Rotimi is trying to change that narrative. He wants to give African scientists the capability to stand on their own. A central tenet of H3Africa is to build the infrastructure necessary to support research that is just as worthy of the world’s attention as that coming out of the best universities in Europe and North America. Toward that end, lead investigators on any H3Africa project must be African, and ideally the collaborators as well.

That requirement is building a new world of research capabilities across the continent, such as powerful computers to do bioinformatics research in Sudan; a repository in Uganda for storing DNA and generating a huge amount of data on the SNPs that protect against sleeping sickness; and equipment for fieldwork-documented hereditary neurological disorders in Mali, along with a laboratory to identify genetic mutations that increase risk and training for physicians there to educate Malians about genetics and disease. When the grants end, the new capacity remains for future scientists, “so that everybody doesn’t end up like Charles Rotimi,” he says, “who wanted to stay in Nigeria but couldn’t.”

These breakthroughs don’t ameliorate all the ethical conundrums, though; fears of helicopter science persist. H3Africa encourages collaboration among countries within Africa, but those with less advanced research capacity hesitate to assist more polished countries. In Ghana, some scientists at poorer institutions resent those at wealthier ones presenting work on shared samples without acknowledging their contribution. Others say they sometimes have more input on samples sent to New York than to South Africa. “It’s the same issue,” says University of North Carolina bioethicist Eric Juengst. Just as with international collaborators, the idea of sending tissue samples across a border raises fears of exploitation and resentment about helping an economic competitor.

H3Africa has tried to allay the concerns by letting scientists own their samples for longer. International standards of genetic research dictate that data be made publicly available. But H3Africa gives scientists 23 months of exclusivity, so they can study and publish their data without competition. Publications increase the profile of scientists, making them more attractive to funders, which in turn enriches their country. Biological samples are protected for even longer. “For three years,” de Vries and colleagues wrote in a 2015 paper outlining the program’s policies, “samples can only be used for research that strengthens African research capacity.”

Still, protecting scientists from competition doesn’t necessarily protect patients, the hardest-hit victims of past exploitation because they gave their tissue and needed better medical care. Ethical guidelines for genetic research—these vary country to country, and H3Africa has its own strict regulations—say patients must give informed consent when they donate samples. But most languages across Africa lack words for technical terms like gene or biopsy.

Attempts to cross the language barrier haven’t always gone smoothly. One well-intentioned scientist created educational material using eye color to explain heredity—this on a continent of people with brown eyes. And if the information is too technical, says Ogechukwu Ikwueme, who conducts H3Africa-supported breast cancer research at Nigeria’s University of Abuja, patients shut down.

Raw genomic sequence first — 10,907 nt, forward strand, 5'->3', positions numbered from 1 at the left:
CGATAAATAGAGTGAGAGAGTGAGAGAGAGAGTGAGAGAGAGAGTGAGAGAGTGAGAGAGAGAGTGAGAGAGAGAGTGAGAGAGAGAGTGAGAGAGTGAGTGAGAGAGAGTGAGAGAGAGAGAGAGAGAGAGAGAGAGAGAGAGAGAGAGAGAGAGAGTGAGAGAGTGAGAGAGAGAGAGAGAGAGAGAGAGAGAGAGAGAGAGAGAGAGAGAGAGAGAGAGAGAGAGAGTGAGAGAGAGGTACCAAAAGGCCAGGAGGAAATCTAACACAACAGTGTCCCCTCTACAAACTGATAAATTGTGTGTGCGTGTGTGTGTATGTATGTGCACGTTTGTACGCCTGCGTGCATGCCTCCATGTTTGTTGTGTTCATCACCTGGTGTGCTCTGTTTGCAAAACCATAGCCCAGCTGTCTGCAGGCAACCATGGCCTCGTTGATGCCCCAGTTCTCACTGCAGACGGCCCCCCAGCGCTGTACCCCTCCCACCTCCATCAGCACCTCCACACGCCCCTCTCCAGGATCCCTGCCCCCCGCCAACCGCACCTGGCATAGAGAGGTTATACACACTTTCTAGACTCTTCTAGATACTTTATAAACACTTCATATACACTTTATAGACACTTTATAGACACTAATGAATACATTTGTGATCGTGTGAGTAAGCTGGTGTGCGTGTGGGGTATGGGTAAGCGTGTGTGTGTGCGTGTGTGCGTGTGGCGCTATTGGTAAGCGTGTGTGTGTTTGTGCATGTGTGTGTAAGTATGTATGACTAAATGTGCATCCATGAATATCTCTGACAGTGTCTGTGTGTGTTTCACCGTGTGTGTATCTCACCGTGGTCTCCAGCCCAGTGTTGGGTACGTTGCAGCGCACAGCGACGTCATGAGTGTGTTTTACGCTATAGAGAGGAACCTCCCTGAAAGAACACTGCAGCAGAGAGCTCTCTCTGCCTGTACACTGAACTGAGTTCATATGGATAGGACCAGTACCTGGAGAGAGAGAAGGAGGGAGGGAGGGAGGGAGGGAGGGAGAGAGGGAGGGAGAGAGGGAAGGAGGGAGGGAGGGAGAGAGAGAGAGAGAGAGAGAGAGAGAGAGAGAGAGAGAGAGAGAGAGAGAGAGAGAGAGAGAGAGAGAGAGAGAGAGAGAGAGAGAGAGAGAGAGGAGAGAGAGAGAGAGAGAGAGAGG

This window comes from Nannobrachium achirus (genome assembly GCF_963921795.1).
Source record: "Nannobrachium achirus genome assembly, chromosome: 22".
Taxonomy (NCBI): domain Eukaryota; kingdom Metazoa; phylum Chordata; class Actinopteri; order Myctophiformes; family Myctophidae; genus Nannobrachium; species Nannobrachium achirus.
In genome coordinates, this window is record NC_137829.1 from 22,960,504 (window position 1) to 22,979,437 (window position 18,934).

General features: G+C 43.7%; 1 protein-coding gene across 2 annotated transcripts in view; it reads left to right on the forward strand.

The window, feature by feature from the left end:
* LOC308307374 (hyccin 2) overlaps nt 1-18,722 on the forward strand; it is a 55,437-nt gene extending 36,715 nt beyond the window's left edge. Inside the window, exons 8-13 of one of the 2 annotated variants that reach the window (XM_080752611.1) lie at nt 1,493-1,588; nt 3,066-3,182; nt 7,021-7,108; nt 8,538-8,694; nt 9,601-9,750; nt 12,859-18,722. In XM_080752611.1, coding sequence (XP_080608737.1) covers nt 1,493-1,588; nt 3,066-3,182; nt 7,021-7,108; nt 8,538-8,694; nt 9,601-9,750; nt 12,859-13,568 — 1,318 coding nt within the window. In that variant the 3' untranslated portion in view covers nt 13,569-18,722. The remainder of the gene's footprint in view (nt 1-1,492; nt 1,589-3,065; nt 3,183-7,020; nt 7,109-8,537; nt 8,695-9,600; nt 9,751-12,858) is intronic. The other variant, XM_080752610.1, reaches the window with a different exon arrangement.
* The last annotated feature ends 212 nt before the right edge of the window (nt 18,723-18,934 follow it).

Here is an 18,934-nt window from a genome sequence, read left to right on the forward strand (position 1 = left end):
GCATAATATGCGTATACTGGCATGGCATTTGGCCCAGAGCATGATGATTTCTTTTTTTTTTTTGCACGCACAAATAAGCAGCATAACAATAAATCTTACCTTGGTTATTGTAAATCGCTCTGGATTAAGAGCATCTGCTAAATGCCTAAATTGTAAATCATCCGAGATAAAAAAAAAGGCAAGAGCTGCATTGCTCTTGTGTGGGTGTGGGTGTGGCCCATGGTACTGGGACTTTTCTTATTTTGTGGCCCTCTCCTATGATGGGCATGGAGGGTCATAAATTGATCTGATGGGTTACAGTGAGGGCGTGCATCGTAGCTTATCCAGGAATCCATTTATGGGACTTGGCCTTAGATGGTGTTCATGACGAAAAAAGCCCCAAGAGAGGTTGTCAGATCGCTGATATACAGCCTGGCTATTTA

Gender dynamics and community hierarchies also impede consent. These problems pervade scientific research everywhere. But  in Africa, poverty, low education levels, poor access to health care, language barriers and cultural restrictions amplify the concern. Rotimi often wrestles with questions about the women enrolling in his studies. “Is she participating because her husband has said so,” he wonders, “or is she actually doing it on her own?”

Tackling that problem tugs at the heart of what H3Africa could mean—for the continent and for science as a whole. As de Vries sees it, reconceptualizing Africa as a land of scientific excellence “depends on what you think scientific excellence is.” African laboratories may never sequence a genome in 24 hours. That playing field, Rotimi says, “is not really ever going to be completely level.”

But excellence doesn’t need to be restricted to technological savvy. “What African researchers are far better at,” de Vries says, “is understanding patient needs and community needs.” Ikwueme’s breast cancer patients want to tell her about their lives and feel that she cares; otherwise, they aren’t comfortable participating in research. And many traditional African communities prioritize the group over the individual, which means a patient’s community often needs to be consulted about, say, study participation. “If I actually want to get the best from these patients,” Ikwueme says, “I need to be involved.”

Whether Rotimi succeeds in bringing about the change he seeks is uncertain. The program is now in its last funding cycle, and its scientists will need to start competing for grant money with the rest of the world. They also need government support, which so far has been in short supply. Rotimi has appealed to the World Bank for help, and a new office for handling grant applications, to be peer-reviewed by Africans, is now operating out of Nairobi, Kenya.

Researchers everywhere are at the mercy of government, but it’s particularly challenging here. So far, country policymakers across sub-Saharan Africa have been reluctant to see the value of the work and agree to put more money toward science. Rotimi, who is now 61 and considers H3Africa a lifetime achievement, is well aware that politics could sabotage the whole effort. “Bad government,” he says, “is probably the number one risk factor for health in Africa.”

It is also poses a larger risk. A 2016 study examining whether genome research has become more inclusive of African DNA since 2009 found only a 3 percent increase. Of the 2,511 genome-wide association studies completed at the time, just 19 percent included minorities. “It wasn’t surprising,” says study author S. Malia Fullerton, a bioethicist at the University of Washington, “but it was rather shocking.” The future of medicine depends on changing that history.